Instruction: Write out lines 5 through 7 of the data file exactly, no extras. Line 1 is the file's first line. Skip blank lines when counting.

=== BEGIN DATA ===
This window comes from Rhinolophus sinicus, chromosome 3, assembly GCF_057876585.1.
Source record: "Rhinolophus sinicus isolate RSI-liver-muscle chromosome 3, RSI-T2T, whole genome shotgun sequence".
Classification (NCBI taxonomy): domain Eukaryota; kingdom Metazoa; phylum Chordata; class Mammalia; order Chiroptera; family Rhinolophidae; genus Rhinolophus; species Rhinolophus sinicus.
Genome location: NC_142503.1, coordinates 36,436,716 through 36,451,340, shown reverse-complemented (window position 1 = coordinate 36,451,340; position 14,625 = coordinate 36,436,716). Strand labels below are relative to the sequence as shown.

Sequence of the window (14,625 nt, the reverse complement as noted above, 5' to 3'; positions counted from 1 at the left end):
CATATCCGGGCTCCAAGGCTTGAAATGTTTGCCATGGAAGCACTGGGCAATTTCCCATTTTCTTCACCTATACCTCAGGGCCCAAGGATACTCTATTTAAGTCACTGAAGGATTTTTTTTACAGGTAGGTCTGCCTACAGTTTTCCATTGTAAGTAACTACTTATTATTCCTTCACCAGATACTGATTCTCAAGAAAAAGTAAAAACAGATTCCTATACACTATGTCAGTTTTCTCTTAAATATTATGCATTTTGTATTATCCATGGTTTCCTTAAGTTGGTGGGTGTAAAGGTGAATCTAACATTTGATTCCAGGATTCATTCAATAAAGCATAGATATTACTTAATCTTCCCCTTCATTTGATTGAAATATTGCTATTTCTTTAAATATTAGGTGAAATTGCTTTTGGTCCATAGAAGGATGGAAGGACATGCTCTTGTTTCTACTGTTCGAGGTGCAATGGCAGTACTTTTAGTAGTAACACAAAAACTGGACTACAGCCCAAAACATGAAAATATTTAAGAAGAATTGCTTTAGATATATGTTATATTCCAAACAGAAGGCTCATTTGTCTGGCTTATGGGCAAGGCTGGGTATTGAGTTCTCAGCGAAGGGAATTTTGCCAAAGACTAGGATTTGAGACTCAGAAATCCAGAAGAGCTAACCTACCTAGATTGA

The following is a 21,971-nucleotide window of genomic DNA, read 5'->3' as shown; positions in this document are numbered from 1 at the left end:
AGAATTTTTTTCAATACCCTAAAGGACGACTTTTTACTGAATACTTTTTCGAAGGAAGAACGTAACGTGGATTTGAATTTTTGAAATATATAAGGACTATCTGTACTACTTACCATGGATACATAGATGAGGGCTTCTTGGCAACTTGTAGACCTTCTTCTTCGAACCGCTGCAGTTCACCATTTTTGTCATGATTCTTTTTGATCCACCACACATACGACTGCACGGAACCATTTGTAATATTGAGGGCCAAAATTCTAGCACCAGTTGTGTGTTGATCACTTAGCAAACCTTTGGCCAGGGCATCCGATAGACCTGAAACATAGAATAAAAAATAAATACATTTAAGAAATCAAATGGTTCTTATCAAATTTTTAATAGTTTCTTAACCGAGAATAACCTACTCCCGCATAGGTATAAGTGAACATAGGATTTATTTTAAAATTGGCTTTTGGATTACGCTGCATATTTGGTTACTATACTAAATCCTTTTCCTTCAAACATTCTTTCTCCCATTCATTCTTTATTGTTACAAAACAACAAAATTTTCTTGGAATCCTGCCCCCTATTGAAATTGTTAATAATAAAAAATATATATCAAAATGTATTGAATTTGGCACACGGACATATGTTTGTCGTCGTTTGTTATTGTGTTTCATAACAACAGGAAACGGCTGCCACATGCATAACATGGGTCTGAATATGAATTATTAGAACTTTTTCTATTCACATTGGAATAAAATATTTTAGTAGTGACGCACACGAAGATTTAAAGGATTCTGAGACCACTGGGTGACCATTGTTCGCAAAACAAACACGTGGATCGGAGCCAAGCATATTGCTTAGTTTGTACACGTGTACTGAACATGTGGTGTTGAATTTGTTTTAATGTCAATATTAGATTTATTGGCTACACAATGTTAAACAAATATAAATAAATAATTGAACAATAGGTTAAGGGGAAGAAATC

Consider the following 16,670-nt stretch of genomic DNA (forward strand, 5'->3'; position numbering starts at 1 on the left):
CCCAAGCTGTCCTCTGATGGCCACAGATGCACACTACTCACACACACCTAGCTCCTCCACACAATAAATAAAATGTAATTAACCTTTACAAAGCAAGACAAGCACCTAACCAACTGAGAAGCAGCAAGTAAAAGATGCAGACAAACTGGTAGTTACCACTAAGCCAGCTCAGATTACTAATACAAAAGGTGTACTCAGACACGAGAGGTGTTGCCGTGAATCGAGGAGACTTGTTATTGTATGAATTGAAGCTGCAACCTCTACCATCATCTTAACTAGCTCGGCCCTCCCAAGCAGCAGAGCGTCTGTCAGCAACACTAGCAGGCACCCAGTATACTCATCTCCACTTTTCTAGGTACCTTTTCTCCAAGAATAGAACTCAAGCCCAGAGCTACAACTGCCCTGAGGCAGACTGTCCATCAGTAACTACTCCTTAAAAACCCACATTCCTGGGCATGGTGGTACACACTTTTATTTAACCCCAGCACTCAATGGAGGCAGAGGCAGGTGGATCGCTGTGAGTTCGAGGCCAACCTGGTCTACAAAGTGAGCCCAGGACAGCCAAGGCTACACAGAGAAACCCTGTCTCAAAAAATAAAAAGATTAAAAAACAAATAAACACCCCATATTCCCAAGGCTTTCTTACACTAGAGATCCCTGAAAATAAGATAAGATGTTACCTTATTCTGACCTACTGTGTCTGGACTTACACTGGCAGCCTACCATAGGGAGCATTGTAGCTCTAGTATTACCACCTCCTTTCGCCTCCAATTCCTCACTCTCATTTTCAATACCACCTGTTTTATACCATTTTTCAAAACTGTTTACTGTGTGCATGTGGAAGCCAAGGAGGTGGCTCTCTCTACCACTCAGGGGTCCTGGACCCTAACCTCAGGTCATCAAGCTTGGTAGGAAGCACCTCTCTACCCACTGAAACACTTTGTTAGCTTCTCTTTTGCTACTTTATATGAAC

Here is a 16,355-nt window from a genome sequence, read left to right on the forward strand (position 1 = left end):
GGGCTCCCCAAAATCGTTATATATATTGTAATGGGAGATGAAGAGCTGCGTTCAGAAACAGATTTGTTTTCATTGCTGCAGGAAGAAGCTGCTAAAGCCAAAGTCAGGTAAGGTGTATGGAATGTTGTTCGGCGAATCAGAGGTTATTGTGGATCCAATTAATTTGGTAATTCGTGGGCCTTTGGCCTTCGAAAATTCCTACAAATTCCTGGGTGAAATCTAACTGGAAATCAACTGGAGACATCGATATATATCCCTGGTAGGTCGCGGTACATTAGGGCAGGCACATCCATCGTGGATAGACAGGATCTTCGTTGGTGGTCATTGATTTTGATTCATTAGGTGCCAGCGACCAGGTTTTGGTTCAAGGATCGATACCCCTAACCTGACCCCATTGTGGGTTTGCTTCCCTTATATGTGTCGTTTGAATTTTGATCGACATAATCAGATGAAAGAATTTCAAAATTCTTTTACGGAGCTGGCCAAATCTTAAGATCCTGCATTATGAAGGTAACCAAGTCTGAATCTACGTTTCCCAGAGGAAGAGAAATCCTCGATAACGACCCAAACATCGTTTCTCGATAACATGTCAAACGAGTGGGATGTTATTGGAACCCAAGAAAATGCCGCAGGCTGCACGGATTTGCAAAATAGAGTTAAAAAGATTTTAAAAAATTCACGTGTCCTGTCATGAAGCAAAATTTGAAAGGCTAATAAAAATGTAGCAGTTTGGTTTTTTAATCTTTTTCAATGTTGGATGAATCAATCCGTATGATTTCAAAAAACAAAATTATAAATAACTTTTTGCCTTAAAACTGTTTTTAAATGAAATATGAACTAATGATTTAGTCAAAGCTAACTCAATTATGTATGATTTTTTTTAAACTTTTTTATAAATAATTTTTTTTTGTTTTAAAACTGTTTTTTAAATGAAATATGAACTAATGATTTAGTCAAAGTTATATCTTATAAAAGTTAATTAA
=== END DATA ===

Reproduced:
Sequence of the window (14,625 nt, the reverse complement as noted above, 5' to 3'; positions counted from 1 at the left end):
CATATCCGGGCTCCAAGGCTTGAAATGTTTGCCATGGAAGCACTGGGCAATTTCCCATTTTCTTCACCTATACCTCAGGGCCCAAGGATACTCTATTTAAGTCACTGAAGGATTTTTTTTACAGGTAGGTCTGCCTACAGTTTTCCATTGTAAGTAACTACTTATTATTCCTTCACCAGATACTGATTCTCAAGAAAAAGTAAAAACAGATTCCTATACACTATGTCAGTTTTCTCTTAAATATTATGCATTTTGTATTATCCATGGTTTCCTTAAGTTGGTGGGTGTAAAGGTGAATCTAACATTTGATTCCAGGATTCATTCAATAAAGCATAGATATTACTTAATCTTCCCCTTCATTTGATTGAAATATTGCTATTTCTTTAAATATTAGGTGAAATTGCTTTTGGTCCATAGAAGGATGGAAGGACATGCTCTTGTTTCTACTGTTCGAGGTGCAATGGCAGTACTTTTAGTAGTAACACAAAAACTGGACTACAGCCCAAAACATGAAAATATTTAAGAAGAATTGCTTTAGATATATGTTATATTCCAAACAGAAGGCTCATTTGTCTGGCTTATGGGCAAGGCTGGGTATTGAGTTCTCAGCGAAGGGAATTTTGCCAAAGACTAGGATTTGAGACTCAGAAATCCAGAAGAGCTAACCTACCTAGATTGA

The following is a 21,971-nucleotide window of genomic DNA, read 5'->3' as shown; positions in this document are numbered from 1 at the left end: